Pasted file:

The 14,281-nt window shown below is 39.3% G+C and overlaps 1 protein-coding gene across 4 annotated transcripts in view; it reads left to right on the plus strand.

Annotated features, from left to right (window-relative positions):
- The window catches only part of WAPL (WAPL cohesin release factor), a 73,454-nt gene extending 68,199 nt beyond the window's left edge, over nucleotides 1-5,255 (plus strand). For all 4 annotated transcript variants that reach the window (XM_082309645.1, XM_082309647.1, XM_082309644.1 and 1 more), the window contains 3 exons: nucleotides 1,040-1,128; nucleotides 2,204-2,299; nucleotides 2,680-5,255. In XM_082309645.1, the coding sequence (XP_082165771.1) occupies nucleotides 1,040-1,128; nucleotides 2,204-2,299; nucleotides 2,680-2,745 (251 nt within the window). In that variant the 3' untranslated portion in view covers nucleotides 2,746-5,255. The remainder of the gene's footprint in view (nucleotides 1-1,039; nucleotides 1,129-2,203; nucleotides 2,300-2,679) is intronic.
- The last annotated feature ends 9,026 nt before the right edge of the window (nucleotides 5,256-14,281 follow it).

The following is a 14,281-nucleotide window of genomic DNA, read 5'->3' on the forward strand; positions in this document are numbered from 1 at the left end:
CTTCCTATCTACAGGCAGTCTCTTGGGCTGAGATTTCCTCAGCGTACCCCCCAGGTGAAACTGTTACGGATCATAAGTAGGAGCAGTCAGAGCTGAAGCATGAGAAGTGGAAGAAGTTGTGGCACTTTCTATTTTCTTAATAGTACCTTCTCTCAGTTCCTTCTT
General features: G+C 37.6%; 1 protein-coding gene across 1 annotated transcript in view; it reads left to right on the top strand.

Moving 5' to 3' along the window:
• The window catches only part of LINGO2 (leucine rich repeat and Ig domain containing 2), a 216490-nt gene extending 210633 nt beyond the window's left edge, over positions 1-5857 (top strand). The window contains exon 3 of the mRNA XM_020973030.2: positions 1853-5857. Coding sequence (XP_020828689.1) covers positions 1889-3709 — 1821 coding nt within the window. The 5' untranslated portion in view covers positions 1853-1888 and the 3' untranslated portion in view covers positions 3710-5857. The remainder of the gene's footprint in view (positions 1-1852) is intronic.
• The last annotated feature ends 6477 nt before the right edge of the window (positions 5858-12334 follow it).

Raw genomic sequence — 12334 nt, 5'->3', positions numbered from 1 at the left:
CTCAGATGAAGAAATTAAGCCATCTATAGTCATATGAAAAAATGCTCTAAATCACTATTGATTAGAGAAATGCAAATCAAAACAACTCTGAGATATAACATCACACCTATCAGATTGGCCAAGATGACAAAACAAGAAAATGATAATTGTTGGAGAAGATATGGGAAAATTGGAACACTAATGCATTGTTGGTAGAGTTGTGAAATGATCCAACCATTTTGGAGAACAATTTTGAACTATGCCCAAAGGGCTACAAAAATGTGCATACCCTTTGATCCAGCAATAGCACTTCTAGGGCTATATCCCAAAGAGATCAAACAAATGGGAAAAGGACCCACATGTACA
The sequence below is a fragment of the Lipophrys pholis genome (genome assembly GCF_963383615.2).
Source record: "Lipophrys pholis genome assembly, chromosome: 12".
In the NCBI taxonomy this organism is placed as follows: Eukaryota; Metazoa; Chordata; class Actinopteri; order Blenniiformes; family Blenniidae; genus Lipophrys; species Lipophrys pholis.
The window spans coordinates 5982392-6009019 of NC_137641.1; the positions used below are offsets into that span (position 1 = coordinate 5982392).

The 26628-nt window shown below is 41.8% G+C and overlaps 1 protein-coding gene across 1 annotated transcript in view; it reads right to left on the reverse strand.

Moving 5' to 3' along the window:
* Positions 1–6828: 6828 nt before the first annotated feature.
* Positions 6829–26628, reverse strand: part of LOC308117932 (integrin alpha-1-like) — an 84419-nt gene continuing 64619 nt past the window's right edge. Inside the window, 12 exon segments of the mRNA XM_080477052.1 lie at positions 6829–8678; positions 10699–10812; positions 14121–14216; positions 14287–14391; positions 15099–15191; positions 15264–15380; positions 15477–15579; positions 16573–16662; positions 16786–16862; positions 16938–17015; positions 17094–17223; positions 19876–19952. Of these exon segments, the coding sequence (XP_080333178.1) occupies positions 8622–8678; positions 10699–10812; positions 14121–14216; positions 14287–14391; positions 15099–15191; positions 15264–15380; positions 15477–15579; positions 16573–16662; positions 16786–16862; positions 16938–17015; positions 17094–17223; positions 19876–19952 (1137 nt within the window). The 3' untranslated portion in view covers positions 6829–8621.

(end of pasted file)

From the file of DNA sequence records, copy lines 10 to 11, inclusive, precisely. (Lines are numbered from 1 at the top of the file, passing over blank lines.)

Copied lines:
• The last annotated feature ends 6477 nt before the right edge of the window (positions 5858-12334 follow it).

Raw genomic sequence — 12334 nt, 5'->3', positions numbered from 1 at the left: